Synopses & Reviews
The American womens movement was one of the most influential social movements of the twentieth century. Beginning with small numbers, the womens movement eventually involved tens of thousands of women and men. Longstanding ideas and habits came under scrutiny as activists questioned and changed the nations basic institutions, including all branches of government, the workplace, and the family. Nancy MacLeans introduction and collection of primary sources engage students with the most up-to-date scholarship in U.S. womens history. The introduction traces the deep roots of the womens movement and demonstrates the continuity from womens activism in the labor movement and New Deal networks, the black civil rights movement, and the peace movement to the height of Second Wave feminism and into the Third Wave. The primary sources reflect the social breadth and depth of the movement. Dispelling the misconception that the American womens movement was solely a white, middle-class cause, the documents include the voices of women of all ages, classes, and ethnicities. Topics addressed range from wage discrimination, peace activism, housework and childcare, sexuality, and reproductive rights to welfare, education, socialism, violence against women, and more. Document headnotes, a chronology of the womens movement, questions for consideration, a selected bibliography, and index support student learning, classroom discussion, and further research.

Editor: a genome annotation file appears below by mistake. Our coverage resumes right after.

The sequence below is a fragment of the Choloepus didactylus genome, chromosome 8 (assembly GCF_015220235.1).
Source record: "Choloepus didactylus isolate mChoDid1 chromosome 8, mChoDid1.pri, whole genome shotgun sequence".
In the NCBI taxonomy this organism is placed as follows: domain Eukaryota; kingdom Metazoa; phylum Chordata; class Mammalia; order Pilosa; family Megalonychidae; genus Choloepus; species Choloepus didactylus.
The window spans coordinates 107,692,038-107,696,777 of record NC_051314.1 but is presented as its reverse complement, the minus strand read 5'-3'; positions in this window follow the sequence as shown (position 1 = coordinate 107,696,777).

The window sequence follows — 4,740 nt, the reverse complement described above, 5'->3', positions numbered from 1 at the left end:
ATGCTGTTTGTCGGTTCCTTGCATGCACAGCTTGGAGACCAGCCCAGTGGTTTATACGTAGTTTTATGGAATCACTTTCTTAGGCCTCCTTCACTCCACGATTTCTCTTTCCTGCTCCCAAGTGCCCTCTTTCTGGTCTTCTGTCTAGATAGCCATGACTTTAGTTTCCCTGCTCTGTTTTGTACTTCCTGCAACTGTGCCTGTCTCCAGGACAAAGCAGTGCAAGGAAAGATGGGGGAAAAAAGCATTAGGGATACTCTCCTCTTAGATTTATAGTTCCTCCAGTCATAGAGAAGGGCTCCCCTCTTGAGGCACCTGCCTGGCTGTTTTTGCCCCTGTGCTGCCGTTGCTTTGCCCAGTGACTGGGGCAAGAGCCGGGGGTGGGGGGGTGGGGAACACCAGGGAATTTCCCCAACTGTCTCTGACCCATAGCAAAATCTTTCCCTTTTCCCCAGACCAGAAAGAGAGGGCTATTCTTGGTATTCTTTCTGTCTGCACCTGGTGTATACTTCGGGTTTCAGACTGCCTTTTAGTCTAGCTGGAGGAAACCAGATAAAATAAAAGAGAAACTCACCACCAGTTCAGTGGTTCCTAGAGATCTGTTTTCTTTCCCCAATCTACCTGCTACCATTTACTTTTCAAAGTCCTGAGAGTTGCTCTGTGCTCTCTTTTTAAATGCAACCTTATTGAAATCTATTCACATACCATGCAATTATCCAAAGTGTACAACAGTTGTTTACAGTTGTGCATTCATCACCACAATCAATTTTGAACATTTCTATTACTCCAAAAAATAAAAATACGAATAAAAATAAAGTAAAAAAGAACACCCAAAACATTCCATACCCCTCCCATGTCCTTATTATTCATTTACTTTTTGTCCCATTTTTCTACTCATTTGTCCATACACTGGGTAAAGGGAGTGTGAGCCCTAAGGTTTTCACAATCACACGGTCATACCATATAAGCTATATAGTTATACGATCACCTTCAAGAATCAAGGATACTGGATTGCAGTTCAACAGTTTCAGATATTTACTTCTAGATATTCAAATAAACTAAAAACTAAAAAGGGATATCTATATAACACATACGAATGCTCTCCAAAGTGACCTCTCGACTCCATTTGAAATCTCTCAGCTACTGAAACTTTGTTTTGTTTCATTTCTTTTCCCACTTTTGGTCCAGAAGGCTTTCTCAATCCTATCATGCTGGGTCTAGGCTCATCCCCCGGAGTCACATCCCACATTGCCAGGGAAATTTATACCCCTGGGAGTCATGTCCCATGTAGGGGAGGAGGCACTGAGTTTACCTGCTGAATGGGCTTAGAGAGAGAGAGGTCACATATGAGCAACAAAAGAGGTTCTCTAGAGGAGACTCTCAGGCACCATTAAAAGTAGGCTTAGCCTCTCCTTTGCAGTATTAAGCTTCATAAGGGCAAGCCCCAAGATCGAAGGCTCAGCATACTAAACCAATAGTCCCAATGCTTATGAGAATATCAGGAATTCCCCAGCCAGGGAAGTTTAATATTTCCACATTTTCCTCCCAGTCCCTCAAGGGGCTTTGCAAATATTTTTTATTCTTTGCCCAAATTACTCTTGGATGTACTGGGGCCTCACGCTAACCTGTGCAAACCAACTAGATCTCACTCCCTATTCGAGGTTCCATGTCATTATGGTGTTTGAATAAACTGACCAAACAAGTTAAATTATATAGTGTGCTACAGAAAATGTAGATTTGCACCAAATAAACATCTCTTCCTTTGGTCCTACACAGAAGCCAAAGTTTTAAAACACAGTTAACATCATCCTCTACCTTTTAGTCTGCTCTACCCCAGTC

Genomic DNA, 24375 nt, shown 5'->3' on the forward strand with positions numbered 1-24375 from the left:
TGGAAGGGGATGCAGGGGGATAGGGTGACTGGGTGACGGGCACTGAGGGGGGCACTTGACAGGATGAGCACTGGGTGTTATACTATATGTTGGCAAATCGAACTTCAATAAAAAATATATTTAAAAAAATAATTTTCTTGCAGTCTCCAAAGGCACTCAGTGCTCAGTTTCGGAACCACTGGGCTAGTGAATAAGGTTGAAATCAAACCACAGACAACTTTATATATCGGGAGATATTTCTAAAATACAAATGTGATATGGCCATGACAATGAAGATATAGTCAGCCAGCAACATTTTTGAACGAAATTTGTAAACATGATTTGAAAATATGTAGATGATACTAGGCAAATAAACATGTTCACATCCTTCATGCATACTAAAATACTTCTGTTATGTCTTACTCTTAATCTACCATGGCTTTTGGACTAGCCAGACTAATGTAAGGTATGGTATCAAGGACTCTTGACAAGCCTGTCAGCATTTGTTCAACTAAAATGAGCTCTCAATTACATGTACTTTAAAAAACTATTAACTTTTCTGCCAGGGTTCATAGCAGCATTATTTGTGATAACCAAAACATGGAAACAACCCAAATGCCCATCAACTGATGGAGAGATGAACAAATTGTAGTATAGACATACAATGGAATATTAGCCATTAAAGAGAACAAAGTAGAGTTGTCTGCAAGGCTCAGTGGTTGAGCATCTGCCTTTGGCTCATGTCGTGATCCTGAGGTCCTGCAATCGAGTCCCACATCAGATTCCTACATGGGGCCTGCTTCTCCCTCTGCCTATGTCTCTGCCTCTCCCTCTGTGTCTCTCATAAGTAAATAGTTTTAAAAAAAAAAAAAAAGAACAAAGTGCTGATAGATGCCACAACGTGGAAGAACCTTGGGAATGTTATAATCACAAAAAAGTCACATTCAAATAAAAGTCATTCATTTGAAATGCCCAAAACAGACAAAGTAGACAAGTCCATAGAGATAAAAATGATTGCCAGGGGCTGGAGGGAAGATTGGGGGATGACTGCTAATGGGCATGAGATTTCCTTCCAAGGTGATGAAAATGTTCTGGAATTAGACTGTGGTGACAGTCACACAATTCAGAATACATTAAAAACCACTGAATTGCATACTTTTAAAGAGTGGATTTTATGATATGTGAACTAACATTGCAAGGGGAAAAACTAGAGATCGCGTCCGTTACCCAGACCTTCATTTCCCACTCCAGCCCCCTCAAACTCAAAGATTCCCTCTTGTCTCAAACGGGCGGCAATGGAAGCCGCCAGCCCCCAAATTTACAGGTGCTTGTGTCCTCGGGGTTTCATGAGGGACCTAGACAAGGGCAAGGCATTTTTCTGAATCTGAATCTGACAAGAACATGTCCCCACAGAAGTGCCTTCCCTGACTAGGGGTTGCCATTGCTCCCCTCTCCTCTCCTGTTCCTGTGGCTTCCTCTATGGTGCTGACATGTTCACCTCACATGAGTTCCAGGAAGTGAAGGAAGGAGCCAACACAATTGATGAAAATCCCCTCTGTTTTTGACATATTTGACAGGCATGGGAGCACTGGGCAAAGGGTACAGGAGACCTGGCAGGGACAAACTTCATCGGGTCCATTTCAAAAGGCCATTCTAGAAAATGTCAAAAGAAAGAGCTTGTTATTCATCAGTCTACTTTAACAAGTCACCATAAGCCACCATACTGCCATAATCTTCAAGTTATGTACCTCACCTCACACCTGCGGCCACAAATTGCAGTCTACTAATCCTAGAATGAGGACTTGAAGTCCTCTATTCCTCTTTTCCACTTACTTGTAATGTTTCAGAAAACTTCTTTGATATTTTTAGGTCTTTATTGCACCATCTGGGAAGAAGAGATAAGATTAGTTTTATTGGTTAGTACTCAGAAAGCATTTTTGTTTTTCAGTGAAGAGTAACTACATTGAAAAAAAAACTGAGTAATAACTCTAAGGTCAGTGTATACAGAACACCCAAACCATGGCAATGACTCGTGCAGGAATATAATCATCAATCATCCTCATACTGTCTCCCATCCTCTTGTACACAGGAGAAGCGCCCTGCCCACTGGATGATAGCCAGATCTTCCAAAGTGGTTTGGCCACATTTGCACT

About the Author
NANCY MACLEAN Ph.D. University of Wisconsin, 1989 is professor of history and African American studies at Northwestern University. She studies the workings of class, gender, race, and region in twentieth-century social movements and public policy. Her first book, Behind the Mask of Chivalry: The Making of the Second Ku Klux Klan 1994, was named a "noteworthy" book of the year by the New York Times Book Review, and received the Rawley Prize from the Organization of American Historians, the Owsley Prize from the Southern Historical Association, and the Rosenhaupt Award from the Woodrow Wilson National Fellowship Foundation. Her most recent book, Freedom Is Not Enough: The Opening of the American Workplace 2006, received an Outstanding Book Award from the Gustavus Myers Center for the Study of Bigotry and Human Rights, the Willard Hurst Prize for best book in sociolegal history from the Law and Society Association, the Labor History Best Book Prize from the International Association of Labor History Institutions, the Richard A. Lester Prize for the Outstanding Book in Labor Economics and Industrial Relations, and the Lillian Smith Book Award from the Southern Regional Council.
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